Growing pains and glowing gains
“There were some dark days. Not being able to ski anymore broke my heart.”
Maddie Watts, 19, from Vancouver, B.C., was scared to try adaptive skiing.
Not for fear of hurting herself; she was terrified she would hate this version of it.
Growing up near Whistler, B.C., her best childhood memories were made on the slopes, surrounded by friends and family.
So, when she received her diagnosis of facet joint syndrome — a form of arthritis aggressively attacking her spine — at the age of 17, she immediately grieved the loss of her favourite activity.
Then, her dad recommended she give adaptive skiing a try.
A new love
“I was doing turns on the first day. It came so naturally! Soon enough, I was back in the high mountains. I was hooked!”
As Maddie embraced her newfound love for adaptive skiing, she quickly caught the attention of the Canadian Paralympic Committee. They extended her an invitation to train, learn and meet other athletes in the program.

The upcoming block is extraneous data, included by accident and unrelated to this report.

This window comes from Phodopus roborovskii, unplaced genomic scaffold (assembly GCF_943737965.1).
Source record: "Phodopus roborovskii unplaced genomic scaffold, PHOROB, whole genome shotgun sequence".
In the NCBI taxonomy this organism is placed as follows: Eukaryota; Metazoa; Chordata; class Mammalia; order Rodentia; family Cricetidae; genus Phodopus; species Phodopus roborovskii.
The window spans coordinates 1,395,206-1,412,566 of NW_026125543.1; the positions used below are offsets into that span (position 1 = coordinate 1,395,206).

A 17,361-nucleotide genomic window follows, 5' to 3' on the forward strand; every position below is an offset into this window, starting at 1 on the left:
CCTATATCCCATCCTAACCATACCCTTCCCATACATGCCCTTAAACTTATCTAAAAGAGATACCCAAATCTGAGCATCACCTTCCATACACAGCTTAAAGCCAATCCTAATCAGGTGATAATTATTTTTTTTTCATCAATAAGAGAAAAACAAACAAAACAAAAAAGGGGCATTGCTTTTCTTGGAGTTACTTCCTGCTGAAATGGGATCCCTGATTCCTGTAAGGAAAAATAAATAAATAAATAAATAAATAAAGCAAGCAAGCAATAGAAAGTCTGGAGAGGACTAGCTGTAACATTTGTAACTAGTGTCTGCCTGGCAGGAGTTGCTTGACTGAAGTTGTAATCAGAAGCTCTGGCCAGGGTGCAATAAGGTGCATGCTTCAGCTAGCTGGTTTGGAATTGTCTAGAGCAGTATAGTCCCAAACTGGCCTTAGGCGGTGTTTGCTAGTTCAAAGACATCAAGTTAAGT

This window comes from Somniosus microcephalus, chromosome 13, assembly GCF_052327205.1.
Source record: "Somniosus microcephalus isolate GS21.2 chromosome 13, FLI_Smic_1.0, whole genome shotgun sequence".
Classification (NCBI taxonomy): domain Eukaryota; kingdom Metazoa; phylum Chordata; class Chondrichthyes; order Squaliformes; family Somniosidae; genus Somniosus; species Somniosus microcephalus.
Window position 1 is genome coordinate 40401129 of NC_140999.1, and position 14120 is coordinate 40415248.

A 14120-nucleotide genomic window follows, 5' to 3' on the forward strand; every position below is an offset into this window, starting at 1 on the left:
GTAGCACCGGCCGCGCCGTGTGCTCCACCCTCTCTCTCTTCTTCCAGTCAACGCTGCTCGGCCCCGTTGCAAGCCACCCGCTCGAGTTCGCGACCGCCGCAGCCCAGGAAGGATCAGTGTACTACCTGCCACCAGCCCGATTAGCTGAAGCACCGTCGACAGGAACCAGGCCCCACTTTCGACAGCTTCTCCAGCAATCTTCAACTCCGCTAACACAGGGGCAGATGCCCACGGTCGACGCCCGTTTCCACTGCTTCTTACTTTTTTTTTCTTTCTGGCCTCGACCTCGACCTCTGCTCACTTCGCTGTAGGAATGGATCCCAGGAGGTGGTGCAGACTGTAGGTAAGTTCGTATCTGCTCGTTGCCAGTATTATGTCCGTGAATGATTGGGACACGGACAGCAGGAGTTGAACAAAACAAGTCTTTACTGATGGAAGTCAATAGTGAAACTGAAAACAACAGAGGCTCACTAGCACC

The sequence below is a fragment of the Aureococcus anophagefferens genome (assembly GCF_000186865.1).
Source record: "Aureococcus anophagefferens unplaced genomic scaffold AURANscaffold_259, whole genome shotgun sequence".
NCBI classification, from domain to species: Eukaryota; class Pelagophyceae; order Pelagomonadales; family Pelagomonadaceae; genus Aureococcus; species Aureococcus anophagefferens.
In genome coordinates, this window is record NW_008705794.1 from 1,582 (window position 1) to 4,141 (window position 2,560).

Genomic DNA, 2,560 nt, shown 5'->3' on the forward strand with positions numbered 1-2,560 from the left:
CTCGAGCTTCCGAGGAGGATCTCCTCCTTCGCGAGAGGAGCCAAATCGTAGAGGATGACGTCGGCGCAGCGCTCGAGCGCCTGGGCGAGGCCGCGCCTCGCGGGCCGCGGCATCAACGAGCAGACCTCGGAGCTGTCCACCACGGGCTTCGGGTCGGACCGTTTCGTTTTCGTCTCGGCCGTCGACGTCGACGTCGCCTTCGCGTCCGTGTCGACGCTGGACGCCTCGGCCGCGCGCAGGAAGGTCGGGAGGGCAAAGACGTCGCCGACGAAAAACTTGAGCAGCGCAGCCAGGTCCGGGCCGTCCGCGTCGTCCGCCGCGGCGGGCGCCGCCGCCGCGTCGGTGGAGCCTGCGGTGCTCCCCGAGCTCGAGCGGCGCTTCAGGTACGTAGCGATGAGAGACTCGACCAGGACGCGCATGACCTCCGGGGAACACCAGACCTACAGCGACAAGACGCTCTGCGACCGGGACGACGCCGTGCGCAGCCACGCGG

“The hardest part was the unknown. Getting the right diagnosis took time and there were moments where I felt helpless. But I consulted Arthritis Society Canada’s website and found help in support groups.”
With a few years to prepare, improve and grow her love for adaptive skiing, she now embraces the dream of joining the 2026 Canadian Paralympic Team. The next time you read about Maddie Watts, there might be a picture of a smiling young woman with a gleaming medal around her neck.
“I consulted Arthritis Society Canada’s website and found help in support groups.”